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Son of More Windows Vista Tips

Here's a fourth collection of tips for Windows Vista, and thanks again to everyone that's written in with tips. If you don't see your tip here, fear not: I've once again saved a number of tips for the next tips article.

Still more antivirus

A number of readers have also recommended Eset's NOD32. It's not free like AVG Free Edition and Avast, but there's a 30-day trial if you'd like to check it out.

Free Vista firewall

If you're nervous that Vista's built-in firewall isn't enough, fear not, as there's a new and free firewall alternative that, unlike Windows Firewall, offers outbound monitoring. It's called PC Tools Firewall Plus 2.0. And did I mention it was free? Thanks to Victor Sacco for the tip.

Get the Vista Tweak Guide

Matt Shettles recommends the comprehensive TweakGuides Windows Vista Tweaking Companion, a 250 page guide to making Vista work exactly the way you want. There's a free version as well as a higher-quality Deluxe Edition.

Fun with wallpaper

While you can obviously use virtually any image file (in virtually any shell location) as your desktop wallpaper, Jonathan Hayward has a better way. First, copy a set of images into your wallpaper folder (typically C:\Windows\Web\Wallpaper). Then, group-select them all and add a descriptive tag in the Tags field. Then click the Save button that appears in the far right of the Details pane. Now, open the Desktop Background portion of the Personalization control panel (simplest way: Right-click the desktop, choose Personalize, and then click on Desktop Background). In the location pull-down, select Windows Wallpapers. You'll see that your new wallpapers are listed in a group with the same name as the tag you applied. Nice!

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Get nice wallpapers

And speaking of wallpapers, I've got a tip of my own. If you're a fan of the high-quality photographic vistas that Microsoft ships with Windows Vista, you'll want to check out some other photos that were taken by the same guy. His name is Hamad Darwish and he's giving out free high-resolution versions of the Vista desktops that didn't make the cut. They're all excellent.

Find recently edited documents

Windows Vista's new instant search feature has got to be one of the most exciting changes to Windows in years. Case in point: James Woodall says you use Explorer's little-known stacks feature to quickly find all the documents you edited, say, yesterday. Here's how: Open the Documents folder, click the little down-arrow next to the Date modified column header, and choose Stack by Date modified. You'll be presented by a collection of stacks (virtual folders), the first of which is Yesterday. Yep, that's a collection of files that were edited just yesterday.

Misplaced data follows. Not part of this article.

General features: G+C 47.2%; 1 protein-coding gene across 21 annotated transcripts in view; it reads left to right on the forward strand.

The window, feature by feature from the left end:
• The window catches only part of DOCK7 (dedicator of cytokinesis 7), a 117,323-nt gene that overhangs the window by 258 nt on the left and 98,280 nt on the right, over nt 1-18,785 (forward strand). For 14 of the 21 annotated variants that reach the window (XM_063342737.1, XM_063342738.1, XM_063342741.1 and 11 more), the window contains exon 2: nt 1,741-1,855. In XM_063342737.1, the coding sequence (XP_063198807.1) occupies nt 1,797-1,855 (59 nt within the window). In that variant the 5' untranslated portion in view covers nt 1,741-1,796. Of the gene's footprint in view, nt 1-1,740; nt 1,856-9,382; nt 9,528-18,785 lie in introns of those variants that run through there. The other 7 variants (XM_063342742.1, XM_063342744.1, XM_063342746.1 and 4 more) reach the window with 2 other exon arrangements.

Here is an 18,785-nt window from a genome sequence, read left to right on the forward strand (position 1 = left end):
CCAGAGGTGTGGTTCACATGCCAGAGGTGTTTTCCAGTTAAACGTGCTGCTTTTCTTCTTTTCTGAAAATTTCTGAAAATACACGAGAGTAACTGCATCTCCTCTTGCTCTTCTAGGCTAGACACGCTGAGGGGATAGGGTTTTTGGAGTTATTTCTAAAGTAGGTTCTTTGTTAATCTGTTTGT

Click image for a larger version

Vista's misnamed digital media applications

You'd think that an application named Windows Photo Gallery would be all about managing and editing, well, photos. And while it does do that, Stephen Ball reminded me that Photo Gallery can also be used to manage and view video files. Weird. (You still need Windows Movie Maker to edit those files, however.) Here's a related example: You might think an application named Windows Movie Maker is used to edit, well, movies. And yeah, it does that. But you can also use Movie Maker to edit and create audio files. Go figure.

Fun with display properties

In previous versions of Windows, you could use the Advanced Appearance dialog (accessed via the Appearance tab of the old Display Properties dialog) to change the font sizes of various onscreen elements and other settings. Well, you still can, even if you're using Windows Aero. Here's how: Right-click the desktop, choose Personalize and navigate to Windows Color and Appearance and then click "Open classic appearance properties for more color options." In the Appearance Settings dialog that appears, click Advanced. The resulting dialog should look familiar, and everything still works. You can change the font and size used for icons, the active window, whatever. Thanks to Fox Cutter for the tip.

More file renaming

Sebastiaan Janssen notes that if you're renaming a single file in a folder full of files, you can tap the TAB key when you're done (instead of ENTER). When you do so, you'll begin renaming the next file in the folder. Hit TAB repeatedly to jump through all the files in the current folder.

Got more? Send any tips my way and I'll get them posted in a future follow-up. Thanks!

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